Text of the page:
We found that arriving in Thailand in the early morning, then staying up until evening works best for getting us back onto “Thai” time within just a few days. Unfortunately most if not all flights from the US arrive in BKK around midnight. We now try to fly through Europe into BKK. Most flights from Europe arrive in the early a.m. And actual travel time is not much different (and the service and food out of the EU is much better in our opinion).

  6. “tourist dumps like Samui” wounds me deeply, but I guess it is what it is… (Did this just arrive? I started an earlier reply, touched the screen, and it disappeared…). I have lots of luuksits still there, and wonder what they think of Samui 2558… Also know that through one or another bureaucratic screwup or another, garbage is (and has been for more than a year!) festering in the middle of the island waiting for a barge or a disposal plant to be built… Oh well… If we get a reunion organized in the next year or so, maybe I’ll go down for a visit…. And maybe not…
    Very best to you and Pikun. Hope next year has fewer hassles and more happy times than this.

    • kohsamuipete,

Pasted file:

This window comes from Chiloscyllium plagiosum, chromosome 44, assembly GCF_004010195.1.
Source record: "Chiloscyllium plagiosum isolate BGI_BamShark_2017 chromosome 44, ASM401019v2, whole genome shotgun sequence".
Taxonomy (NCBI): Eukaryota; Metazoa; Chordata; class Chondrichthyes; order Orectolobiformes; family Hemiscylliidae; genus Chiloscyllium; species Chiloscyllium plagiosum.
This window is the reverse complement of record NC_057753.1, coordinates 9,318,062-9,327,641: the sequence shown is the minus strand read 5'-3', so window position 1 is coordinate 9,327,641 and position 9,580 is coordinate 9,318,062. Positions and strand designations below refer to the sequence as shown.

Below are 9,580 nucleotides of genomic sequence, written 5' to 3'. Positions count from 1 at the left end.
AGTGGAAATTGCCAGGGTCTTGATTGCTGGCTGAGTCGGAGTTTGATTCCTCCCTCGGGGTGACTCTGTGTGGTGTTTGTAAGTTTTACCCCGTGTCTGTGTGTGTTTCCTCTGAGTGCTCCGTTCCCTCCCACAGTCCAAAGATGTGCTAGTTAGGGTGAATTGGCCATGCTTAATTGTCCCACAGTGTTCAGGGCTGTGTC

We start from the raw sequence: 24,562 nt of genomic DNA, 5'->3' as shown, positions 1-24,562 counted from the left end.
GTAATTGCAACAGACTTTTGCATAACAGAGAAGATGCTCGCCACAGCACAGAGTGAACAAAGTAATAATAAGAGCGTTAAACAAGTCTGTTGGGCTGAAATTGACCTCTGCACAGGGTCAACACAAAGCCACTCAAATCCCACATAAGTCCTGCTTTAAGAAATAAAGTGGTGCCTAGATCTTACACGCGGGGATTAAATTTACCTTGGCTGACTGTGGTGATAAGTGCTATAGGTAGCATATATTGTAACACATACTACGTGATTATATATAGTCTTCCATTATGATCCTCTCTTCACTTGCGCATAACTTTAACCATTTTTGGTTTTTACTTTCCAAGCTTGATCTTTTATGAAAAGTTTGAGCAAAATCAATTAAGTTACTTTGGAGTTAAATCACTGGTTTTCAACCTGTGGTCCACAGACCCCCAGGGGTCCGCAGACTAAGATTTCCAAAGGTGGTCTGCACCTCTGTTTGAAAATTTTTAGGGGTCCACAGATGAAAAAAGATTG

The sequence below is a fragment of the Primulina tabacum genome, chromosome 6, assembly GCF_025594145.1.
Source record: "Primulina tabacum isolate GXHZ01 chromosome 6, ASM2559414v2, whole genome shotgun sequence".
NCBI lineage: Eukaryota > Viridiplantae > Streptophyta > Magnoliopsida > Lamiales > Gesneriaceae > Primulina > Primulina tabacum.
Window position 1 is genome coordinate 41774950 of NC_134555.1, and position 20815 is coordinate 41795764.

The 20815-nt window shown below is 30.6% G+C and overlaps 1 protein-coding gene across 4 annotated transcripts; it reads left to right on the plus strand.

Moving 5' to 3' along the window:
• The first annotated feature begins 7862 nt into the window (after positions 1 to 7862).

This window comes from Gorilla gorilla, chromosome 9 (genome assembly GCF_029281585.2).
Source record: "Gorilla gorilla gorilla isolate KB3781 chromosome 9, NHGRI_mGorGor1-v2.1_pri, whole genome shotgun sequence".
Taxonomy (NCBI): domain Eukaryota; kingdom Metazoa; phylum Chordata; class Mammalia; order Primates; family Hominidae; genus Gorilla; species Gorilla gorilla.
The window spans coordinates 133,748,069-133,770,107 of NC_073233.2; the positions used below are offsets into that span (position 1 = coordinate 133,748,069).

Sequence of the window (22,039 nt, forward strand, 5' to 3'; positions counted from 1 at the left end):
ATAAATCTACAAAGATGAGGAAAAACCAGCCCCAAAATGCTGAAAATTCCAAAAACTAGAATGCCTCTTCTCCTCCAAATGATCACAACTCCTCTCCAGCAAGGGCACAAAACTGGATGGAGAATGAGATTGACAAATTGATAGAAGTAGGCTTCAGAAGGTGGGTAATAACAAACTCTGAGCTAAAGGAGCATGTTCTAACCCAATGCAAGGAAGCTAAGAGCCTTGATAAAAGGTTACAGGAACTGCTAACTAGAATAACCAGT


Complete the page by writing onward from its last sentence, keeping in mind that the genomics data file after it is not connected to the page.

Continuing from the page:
I too am sorry about what has happened to Koh Samui. It is one of the places I will not visit here in Thailand. A shame, but there are so many places in this world that have suffered the same fate. We are lucky to have been from a generation where much of the world was still visit-able. The new generations will just have to take our word for it.

  7. karstenaichholz said

    There’s definitely some truth to the cost (especially of food) being often underestimated. Sure, you can eat THB 35 noodle soup, but how many foreigners do that every day?

    In practice, people eat a mix of local food (much cheaper than back home) and foreign food (not uncommon to be more expensive than back home). Especially if you’re looking at foods that are rarely consumed by Thais (e.g. cheese and other dairy products), you quickly by several times the price of what you’d do in the US or Europe.

    I kept a log of my own expenses, writing down every single Baht I’ve spent over the course of 6 months. It came down to THB 74,031.83 (keep in mind though, that’s in Bangkok). I’ve actually posted a complete breakdown on my own blog in case you’re interested in how that comes about. It’s not that much, considering the standard of living, but not as cheap as it is often made out to be.